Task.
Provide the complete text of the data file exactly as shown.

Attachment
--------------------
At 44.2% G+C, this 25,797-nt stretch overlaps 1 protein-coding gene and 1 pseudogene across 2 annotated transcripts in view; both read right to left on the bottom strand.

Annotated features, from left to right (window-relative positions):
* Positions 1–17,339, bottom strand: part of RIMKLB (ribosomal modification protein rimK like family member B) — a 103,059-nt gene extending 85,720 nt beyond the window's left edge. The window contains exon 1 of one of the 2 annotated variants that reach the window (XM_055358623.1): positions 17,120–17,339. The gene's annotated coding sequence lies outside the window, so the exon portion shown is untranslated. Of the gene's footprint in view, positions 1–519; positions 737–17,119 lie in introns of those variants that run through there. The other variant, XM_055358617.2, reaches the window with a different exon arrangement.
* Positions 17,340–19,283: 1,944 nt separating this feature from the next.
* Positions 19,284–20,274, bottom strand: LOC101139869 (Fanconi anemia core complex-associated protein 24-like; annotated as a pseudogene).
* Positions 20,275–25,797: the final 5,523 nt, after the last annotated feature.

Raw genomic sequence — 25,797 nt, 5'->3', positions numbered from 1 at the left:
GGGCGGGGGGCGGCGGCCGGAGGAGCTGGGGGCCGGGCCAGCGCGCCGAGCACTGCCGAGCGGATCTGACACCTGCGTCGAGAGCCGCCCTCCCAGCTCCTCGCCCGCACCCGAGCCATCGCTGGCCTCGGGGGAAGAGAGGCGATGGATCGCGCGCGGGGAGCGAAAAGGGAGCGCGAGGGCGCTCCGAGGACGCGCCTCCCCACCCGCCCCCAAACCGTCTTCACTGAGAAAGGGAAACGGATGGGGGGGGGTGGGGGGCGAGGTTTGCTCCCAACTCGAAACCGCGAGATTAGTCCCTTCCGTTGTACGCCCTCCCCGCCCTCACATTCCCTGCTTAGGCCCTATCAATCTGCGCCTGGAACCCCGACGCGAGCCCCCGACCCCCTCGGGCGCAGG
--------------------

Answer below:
At 44.2% G+C, this 25,797-nt stretch overlaps 1 protein-coding gene and 1 pseudogene across 2 annotated transcripts in view; both read right to left on the bottom strand.

Annotated features, from left to right (window-relative positions):
* Positions 1–17,339, bottom strand: part of RIMKLB (ribosomal modification protein rimK like family member B) — a 103,059-nt gene extending 85,720 nt beyond the window's left edge. The window contains exon 1 of one of the 2 annotated variants that reach the window (XM_055358623.1): positions 17,120–17,339. The gene's annotated coding sequence lies outside the window, so the exon portion shown is untranslated. Of the gene's footprint in view, positions 1–519; positions 737–17,119 lie in introns of those variants that run through there. The other variant, XM_055358617.2, reaches the window with a different exon arrangement.
* Positions 17,340–19,283: 1,944 nt separating this feature from the next.
* Positions 19,284–20,274, bottom strand: LOC101139869 (Fanconi anemia core complex-associated protein 24-like; annotated as a pseudogene).
* Positions 20,275–25,797: the final 5,523 nt, after the last annotated feature.

Raw genomic sequence — 25,797 nt, 5'->3', positions numbered from 1 at the left:
GGGCGGGGGGCGGCGGCCGGAGGAGCTGGGGGCCGGGCCAGCGCGCCGAGCACTGCCGAGCGGATCTGACACCTGCGTCGAGAGCCGCCCTCCCAGCTCCTCGCCCGCACCCGAGCCATCGCTGGCCTCGGGGGAAGAGAGGCGATGGATCGCGCGCGGGGAGCGAAAAGGGAGCGCGAGGGCGCTCCGAGGACGCGCCTCCCCACCCGCCCCCAAACCGTCTTCACTGAGAAAGGGAAACGGATGGGGGGGGGTGGGGGGCGAGGTTTGCTCCCAACTCGAAACCGCGAGATTAGTCCCTTCCGTTGTACGCCCTCCCCGCCCTCACATTCCCTGCTTAGGCCCTATCAATCTGCGCCTGGAACCCCGACGCGAGCCCCCGACCCCCTCGGGCGCAGG